The second paper, "On the estimation of credit exposures using regression-based Monte Carlo simulation," is by Schöftner. In this paper, the author provides an application of the regression-based Monte-Carlo simulation approach for modeling the credit exposure of complex products, especially path-dependent derivatives that do not admit the closed-form analytical solution. The technique is based on the method developed by Longstaff and Schwartz to price American options by backward induction. The author approximates the conditional expectation with a relatively small set of simulated scenarios to reduce the number of simulation paths. The modeling approach presented in this paper complements the work by Lomibao and Zhu for cases where the closed-form solution is unattainable.
The third paper, "An extended CreditRiskC framework for portfolio credit risk management," is by Han and Kang. The paper describes an extension, called the common factor model, of the so-called hidden gamma approach of Giese to modeling dependencies between sectors/risk factors in the CreditRiskC framework. The authors then compare this common factor model with the original CreditRiskC model, as well as with Giese's extensions: the hidden gamma model and the compound gamma model. They show that, in a case study of Korean data, the increased degrees of freedom perform much better when fitting the model's covariance structure to an observed one than the "hidden gamma" and "compound gamma" approaches of Giese. The second part of the paper uses simulations from the common factor model employing importance sampling and combines them with the linear programming approach first proposed by Andersson et al to perform a conditional value-at-risk optimization of a credit risk portfolio.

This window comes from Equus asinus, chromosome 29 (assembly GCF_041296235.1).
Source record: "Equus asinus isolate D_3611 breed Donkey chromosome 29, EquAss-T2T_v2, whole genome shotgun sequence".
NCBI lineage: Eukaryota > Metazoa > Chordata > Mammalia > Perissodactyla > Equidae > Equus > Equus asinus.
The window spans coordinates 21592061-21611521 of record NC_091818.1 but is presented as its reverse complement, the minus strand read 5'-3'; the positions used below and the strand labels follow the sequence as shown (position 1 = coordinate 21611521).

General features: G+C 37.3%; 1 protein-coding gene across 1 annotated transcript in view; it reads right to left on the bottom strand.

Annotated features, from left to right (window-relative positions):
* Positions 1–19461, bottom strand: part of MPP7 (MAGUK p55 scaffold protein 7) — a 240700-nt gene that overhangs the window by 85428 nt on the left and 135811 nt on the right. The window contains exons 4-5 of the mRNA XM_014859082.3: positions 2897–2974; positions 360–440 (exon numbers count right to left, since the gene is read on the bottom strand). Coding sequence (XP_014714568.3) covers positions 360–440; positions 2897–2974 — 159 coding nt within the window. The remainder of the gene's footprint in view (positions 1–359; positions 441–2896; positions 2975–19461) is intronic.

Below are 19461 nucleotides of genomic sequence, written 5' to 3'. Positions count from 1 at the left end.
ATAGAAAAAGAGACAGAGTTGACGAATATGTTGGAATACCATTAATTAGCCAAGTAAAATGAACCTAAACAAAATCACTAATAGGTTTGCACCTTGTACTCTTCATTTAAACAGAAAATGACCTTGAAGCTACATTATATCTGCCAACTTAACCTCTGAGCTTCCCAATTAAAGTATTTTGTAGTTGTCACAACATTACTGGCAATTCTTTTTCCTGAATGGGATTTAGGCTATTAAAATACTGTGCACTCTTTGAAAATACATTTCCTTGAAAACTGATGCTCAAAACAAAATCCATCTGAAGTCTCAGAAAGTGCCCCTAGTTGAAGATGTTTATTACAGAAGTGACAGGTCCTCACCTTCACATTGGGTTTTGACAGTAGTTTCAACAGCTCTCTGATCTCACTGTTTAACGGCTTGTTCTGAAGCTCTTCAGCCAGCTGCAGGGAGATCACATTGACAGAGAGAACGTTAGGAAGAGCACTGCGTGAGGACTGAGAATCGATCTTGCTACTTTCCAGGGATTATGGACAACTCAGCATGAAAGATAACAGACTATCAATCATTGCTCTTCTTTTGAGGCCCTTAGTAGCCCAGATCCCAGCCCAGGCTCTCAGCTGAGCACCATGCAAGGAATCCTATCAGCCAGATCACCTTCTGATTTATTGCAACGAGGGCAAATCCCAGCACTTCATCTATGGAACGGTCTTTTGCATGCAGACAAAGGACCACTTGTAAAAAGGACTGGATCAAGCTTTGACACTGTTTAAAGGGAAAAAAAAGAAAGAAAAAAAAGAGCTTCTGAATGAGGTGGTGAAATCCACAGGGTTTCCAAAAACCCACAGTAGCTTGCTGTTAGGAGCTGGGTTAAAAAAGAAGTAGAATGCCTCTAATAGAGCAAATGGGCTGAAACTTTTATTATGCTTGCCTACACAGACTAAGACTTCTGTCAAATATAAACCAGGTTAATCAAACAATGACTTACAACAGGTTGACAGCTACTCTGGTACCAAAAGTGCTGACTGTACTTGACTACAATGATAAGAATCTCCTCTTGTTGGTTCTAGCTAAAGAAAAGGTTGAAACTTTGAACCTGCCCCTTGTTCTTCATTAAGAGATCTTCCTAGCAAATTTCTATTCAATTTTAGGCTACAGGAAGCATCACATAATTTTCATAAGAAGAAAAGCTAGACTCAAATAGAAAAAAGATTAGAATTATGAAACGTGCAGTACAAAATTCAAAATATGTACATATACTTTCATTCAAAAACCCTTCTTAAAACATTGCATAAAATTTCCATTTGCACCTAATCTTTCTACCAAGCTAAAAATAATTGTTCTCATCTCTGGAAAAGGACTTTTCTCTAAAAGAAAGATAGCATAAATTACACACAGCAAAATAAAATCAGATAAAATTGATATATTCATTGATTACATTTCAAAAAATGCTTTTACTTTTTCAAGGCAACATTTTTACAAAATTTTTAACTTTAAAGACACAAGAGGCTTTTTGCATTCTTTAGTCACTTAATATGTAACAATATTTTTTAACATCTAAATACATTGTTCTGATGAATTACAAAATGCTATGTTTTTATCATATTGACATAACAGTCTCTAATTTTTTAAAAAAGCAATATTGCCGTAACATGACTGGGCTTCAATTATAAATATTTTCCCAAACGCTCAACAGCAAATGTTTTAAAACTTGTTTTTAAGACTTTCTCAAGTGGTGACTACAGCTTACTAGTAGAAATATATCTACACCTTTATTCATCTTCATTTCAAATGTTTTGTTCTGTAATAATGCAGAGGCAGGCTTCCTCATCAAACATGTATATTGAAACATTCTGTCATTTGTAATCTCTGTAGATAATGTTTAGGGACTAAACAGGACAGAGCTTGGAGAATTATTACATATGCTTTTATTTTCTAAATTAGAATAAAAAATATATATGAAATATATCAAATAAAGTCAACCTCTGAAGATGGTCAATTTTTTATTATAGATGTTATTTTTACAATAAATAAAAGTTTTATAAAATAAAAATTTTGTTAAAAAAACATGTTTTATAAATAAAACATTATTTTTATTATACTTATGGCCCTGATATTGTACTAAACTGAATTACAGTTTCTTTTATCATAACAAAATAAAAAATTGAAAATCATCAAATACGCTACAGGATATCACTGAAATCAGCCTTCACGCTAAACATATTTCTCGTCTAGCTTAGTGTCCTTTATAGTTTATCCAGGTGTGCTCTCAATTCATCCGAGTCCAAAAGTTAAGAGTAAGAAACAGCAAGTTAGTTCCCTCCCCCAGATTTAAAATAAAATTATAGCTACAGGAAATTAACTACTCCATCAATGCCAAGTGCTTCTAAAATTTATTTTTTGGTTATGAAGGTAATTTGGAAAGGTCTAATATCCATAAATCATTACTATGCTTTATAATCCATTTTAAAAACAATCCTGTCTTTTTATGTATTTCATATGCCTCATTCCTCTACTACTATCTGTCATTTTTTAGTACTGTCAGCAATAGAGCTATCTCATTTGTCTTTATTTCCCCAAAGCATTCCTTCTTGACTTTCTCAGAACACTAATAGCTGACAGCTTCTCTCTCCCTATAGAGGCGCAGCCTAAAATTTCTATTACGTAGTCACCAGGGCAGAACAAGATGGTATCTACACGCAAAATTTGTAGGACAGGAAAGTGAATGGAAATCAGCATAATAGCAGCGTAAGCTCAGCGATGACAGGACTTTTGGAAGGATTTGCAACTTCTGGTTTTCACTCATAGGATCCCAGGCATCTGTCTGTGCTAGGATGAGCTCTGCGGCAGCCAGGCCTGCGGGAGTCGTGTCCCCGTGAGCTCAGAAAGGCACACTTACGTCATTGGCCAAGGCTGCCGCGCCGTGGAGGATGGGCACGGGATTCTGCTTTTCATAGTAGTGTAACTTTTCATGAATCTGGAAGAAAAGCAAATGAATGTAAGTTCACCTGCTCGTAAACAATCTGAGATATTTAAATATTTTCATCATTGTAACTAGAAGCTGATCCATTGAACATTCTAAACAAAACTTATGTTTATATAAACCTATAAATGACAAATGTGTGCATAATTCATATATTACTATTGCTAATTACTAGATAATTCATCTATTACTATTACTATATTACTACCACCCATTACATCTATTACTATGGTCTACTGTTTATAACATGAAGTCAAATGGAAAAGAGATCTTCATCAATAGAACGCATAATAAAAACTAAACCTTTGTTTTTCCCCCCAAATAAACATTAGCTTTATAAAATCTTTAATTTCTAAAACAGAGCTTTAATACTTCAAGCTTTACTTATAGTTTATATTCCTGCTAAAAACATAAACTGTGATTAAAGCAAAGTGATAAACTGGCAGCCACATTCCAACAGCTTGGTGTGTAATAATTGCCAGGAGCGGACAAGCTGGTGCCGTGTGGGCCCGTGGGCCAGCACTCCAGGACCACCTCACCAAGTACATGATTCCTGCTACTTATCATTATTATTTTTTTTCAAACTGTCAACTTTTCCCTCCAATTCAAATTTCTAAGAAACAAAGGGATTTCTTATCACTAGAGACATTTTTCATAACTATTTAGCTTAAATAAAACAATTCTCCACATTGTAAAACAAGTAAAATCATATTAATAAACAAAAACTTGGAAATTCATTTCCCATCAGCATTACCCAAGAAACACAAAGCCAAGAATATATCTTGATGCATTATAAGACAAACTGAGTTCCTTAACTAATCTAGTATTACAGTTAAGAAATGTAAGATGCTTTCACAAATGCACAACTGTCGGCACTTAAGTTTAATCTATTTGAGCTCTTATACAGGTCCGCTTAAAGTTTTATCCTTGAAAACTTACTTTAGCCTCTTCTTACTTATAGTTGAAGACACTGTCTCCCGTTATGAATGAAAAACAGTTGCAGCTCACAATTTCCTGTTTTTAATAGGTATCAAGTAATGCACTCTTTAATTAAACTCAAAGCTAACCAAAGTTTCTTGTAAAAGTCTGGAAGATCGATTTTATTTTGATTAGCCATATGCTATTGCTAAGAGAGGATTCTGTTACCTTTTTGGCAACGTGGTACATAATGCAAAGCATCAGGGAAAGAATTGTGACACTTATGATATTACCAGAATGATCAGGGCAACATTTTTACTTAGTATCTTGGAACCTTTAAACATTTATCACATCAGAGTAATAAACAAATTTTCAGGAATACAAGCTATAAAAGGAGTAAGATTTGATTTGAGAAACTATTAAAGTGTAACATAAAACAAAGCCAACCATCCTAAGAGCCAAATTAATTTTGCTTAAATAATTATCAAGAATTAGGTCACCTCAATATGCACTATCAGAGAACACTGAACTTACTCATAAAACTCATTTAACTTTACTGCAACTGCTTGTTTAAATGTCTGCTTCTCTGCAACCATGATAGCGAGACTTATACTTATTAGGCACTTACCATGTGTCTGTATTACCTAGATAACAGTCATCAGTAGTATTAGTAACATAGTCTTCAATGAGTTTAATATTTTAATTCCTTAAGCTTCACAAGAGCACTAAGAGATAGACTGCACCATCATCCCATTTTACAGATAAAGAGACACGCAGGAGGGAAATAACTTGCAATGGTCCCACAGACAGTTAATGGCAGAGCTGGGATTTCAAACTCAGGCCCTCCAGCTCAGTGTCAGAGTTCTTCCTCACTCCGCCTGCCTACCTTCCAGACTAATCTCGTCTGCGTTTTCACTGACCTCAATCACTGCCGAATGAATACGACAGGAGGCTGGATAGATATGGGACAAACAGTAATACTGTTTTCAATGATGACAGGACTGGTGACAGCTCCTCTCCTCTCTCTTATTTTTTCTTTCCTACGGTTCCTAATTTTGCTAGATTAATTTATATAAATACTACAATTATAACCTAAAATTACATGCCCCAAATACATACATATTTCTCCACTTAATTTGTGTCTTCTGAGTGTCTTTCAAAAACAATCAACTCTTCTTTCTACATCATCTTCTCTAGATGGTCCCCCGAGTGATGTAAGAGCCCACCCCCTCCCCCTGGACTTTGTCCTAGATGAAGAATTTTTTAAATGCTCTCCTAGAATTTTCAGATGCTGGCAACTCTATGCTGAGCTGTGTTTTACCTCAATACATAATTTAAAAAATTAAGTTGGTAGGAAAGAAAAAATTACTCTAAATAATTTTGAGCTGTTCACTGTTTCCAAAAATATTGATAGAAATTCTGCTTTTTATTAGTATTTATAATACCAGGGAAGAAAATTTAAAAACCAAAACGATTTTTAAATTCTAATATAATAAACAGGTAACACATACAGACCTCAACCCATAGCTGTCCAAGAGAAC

A technical report describes a particular practical technique and lists situations in which it works well and others in which it does not. Such reports provide extremely useful information to practitioners in terms of saving time and avoiding duplication of effort. The contents of technical reports complement the rigorous conceptual and model developments that are presented in research papers and provide a great deal of value to practitioners.
The technical report in this volume is Kwiatkowski's "A technical note on the allocation of risk capital in credit portfolios." In an earlier issue of The Journal of Credit Risk, Kwiatkowski and Burridge published a paper on a methodology for computing and allocating risk capital, defined as the conditional expected shortfall over some threshold percentile of the loss distribution, for portfolios of defaultable exposures. The methodology uses the recursive algorithm, first introduced by Andersen et al, for computing the loss distribution of a portfolio, with stochastic losses given default. The recursion is reversed to compute the contributions of the individual constituents. In general, the computation time is dominated by the latter process. In this technical note, Kwiatkowski shows how, using the same formulation, the computation of the individual contributions (the "allocation") may be considerably accelerated, to the extent that the computation time is dominated by the computation of the loss distribution.